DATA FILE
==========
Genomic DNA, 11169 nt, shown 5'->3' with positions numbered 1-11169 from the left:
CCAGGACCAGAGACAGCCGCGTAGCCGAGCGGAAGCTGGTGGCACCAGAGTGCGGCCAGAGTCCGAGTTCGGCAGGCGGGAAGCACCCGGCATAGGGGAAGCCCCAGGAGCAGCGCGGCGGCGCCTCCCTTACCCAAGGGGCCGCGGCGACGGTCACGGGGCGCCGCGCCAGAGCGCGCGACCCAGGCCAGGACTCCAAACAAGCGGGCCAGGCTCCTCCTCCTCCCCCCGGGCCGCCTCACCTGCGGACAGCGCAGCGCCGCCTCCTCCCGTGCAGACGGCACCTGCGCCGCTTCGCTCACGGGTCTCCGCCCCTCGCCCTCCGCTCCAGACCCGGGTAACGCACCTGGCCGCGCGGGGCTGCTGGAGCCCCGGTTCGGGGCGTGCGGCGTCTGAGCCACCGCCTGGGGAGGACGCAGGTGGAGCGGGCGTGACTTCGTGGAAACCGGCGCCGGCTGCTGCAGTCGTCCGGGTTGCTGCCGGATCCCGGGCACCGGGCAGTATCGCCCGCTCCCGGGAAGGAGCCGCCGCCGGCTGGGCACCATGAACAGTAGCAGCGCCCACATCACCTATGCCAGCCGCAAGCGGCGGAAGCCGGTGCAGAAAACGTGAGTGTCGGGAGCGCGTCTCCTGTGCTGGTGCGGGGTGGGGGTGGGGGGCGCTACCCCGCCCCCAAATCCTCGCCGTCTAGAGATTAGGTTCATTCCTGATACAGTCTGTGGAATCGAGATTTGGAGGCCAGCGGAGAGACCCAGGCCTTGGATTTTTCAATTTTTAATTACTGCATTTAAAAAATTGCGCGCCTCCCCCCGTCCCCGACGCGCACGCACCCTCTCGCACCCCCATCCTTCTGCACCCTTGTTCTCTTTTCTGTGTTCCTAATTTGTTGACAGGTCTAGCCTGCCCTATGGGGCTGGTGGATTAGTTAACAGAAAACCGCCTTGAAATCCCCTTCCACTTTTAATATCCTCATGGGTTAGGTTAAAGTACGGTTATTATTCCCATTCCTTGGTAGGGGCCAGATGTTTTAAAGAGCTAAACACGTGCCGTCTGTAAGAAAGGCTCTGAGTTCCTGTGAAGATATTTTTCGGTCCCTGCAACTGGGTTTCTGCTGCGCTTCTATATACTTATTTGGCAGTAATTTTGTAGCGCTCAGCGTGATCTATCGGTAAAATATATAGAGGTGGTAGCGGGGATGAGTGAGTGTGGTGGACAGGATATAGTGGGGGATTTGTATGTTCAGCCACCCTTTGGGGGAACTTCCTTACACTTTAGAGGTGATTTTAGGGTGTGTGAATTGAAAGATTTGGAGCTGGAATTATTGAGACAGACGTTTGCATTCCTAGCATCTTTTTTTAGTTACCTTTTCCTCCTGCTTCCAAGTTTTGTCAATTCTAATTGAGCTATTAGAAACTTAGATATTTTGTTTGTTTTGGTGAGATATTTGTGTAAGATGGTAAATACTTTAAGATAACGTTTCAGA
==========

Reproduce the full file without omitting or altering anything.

Genomic DNA, 11169 nt, shown 5'->3' with positions numbered 1-11169 from the left:
CCAGGACCAGAGACAGCCGCGTAGCCGAGCGGAAGCTGGTGGCACCAGAGTGCGGCCAGAGTCCGAGTTCGGCAGGCGGGAAGCACCCGGCATAGGGGAAGCCCCAGGAGCAGCGCGGCGGCGCCTCCCTTACCCAAGGGGCCGCGGCGACGGTCACGGGGCGCCGCGCCAGAGCGCGCGACCCAGGCCAGGACTCCAAACAAGCGGGCCAGGCTCCTCCTCCTCCCCCCGGGCCGCCTCACCTGCGGACAGCGCAGCGCCGCCTCCTCCCGTGCAGACGGCACCTGCGCCGCTTCGCTCACGGGTCTCCGCCCCTCGCCCTCCGCTCCAGACCCGGGTAACGCACCTGGCCGCGCGGGGCTGCTGGAGCCCCGGTTCGGGGCGTGCGGCGTCTGAGCCACCGCCTGGGGAGGACGCAGGTGGAGCGGGCGTGACTTCGTGGAAACCGGCGCCGGCTGCTGCAGTCGTCCGGGTTGCTGCCGGATCCCGGGCACCGGGCAGTATCGCCCGCTCCCGGGAAGGAGCCGCCGCCGGCTGGGCACCATGAACAGTAGCAGCGCCCACATCACCTATGCCAGCCGCAAGCGGCGGAAGCCGGTGCAGAAAACGTGAGTGTCGGGAGCGCGTCTCCTGTGCTGGTGCGGGGTGGGGGTGGGGGGCGCTACCCCGCCCCCAAATCCTCGCCGTCTAGAGATTAGGTTCATTCCTGATACAGTCTGTGGAATCGAGATTTGGAGGCCAGCGGAGAGACCCAGGCCTTGGATTTTTCAATTTTTAATTACTGCATTTAAAAAATTGCGCGCCTCCCCCCGTCCCCGACGCGCACGCACCCTCTCGCACCCCCATCCTTCTGCACCCTTGTTCTCTTTTCTGTGTTCCTAATTTGTTGACAGGTCTAGCCTGCCCTATGGGGCTGGTGGATTAGTTAACAGAAAACCGCCTTGAAATCCCCTTCCACTTTTAATATCCTCATGGGTTAGGTTAAAGTACGGTTATTATTCCCATTCCTTGGTAGGGGCCAGATGTTTTAAAGAGCTAAACACGTGCCGTCTGTAAGAAAGGCTCTGAGTTCCTGTGAAGATATTTTTCGGTCCCTGCAACTGGGTTTCTGCTGCGCTTCTATATACTTATTTGGCAGTAATTTTGTAGCGCTCAGCGTGATCTATCGGTAAAATATATAGAGGTGGTAGCGGGGATGAGTGAGTGTGGTGGACAGGATATAGTGGGGGATTTGTATGTTCAGCCACCCTTTGGGGGAACTTCCTTACACTTTAGAGGTGATTTTAGGGTGTGTGAATTGAAAGATTTGGAGCTGGAATTATTGAGACAGACGTTTGCATTCCTAGCATCTTTTTTTAGTTACCTTTTCCTCCTGCTTCCAAGTTTTGTCAATTCTAATTGAGCTATTAGAAACTTAGATATTTTGTTTGTTTTGGTGAGATATTTGTGTAAGATGGTAAATACTTTAAGATAACGTTTCAGA